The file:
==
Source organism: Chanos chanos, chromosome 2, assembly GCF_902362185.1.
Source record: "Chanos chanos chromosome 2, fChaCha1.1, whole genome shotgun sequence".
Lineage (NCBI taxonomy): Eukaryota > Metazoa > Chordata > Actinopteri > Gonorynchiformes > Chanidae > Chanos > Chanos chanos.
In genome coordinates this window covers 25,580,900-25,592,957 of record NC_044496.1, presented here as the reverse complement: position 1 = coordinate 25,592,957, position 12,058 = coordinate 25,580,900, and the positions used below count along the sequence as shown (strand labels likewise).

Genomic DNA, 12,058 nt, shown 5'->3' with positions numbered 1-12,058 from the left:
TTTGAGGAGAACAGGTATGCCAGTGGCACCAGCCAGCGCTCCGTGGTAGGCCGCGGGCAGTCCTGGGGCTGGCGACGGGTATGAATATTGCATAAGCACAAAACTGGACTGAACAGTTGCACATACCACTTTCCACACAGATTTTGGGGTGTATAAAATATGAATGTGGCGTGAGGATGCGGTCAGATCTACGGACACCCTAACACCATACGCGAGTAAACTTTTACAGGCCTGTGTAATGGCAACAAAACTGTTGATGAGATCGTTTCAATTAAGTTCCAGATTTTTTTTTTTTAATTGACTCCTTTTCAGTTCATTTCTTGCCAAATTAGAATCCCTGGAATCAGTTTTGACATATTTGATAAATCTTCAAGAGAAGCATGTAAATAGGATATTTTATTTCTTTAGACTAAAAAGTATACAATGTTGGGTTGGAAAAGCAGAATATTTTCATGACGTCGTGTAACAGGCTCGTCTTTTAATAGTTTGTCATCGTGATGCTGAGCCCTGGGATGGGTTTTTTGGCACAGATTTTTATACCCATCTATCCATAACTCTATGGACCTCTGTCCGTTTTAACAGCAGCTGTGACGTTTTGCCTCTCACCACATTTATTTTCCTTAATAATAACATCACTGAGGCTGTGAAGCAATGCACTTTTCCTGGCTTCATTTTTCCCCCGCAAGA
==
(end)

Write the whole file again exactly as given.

Source organism: Chanos chanos, chromosome 2, assembly GCF_902362185.1.
Source record: "Chanos chanos chromosome 2, fChaCha1.1, whole genome shotgun sequence".
Lineage (NCBI taxonomy): Eukaryota > Metazoa > Chordata > Actinopteri > Gonorynchiformes > Chanidae > Chanos > Chanos chanos.
In genome coordinates this window covers 25,580,900-25,592,957 of record NC_044496.1, presented here as the reverse complement: position 1 = coordinate 25,592,957, position 12,058 = coordinate 25,580,900, and the positions used below count along the sequence as shown (strand labels likewise).

Genomic DNA, 12,058 nt, shown 5'->3' with positions numbered 1-12,058 from the left:
TTTGAGGAGAACAGGTATGCCAGTGGCACCAGCCAGCGCTCCGTGGTAGGCCGCGGGCAGTCCTGGGGCTGGCGACGGGTATGAATATTGCATAAGCACAAAACTGGACTGAACAGTTGCACATACCACTTTCCACACAGATTTTGGGGTGTATAAAATATGAATGTGGCGTGAGGATGCGGTCAGATCTACGGACACCCTAACACCATACGCGAGTAAACTTTTACAGGCCTGTGTAATGGCAACAAAACTGTTGATGAGATCGTTTCAATTAAGTTCCAGATTTTTTTTTTTTAATTGACTCCTTTTCAGTTCATTTCTTGCCAAATTAGAATCCCTGGAATCAGTTTTGACATATTTGATAAATCTTCAAGAGAAGCATGTAAATAGGATATTTTATTTCTTTAGACTAAAAAGTATACAATGTTGGGTTGGAAAAGCAGAATATTTTCATGACGTCGTGTAACAGGCTCGTCTTTTAATAGTTTGTCATCGTGATGCTGAGCCCTGGGATGGGTTTTTTGGCACAGATTTTTATACCCATCTATCCATAACTCTATGGACCTCTGTCCGTTTTAACAGCAGCTGTGACGTTTTGCCTCTCACCACATTTATTTTCCTTAATAATAACATCACTGAGGCTGTGAAGCAATGCACTTTTCCTGGCTTCATTTTTCCCCCGCAAGA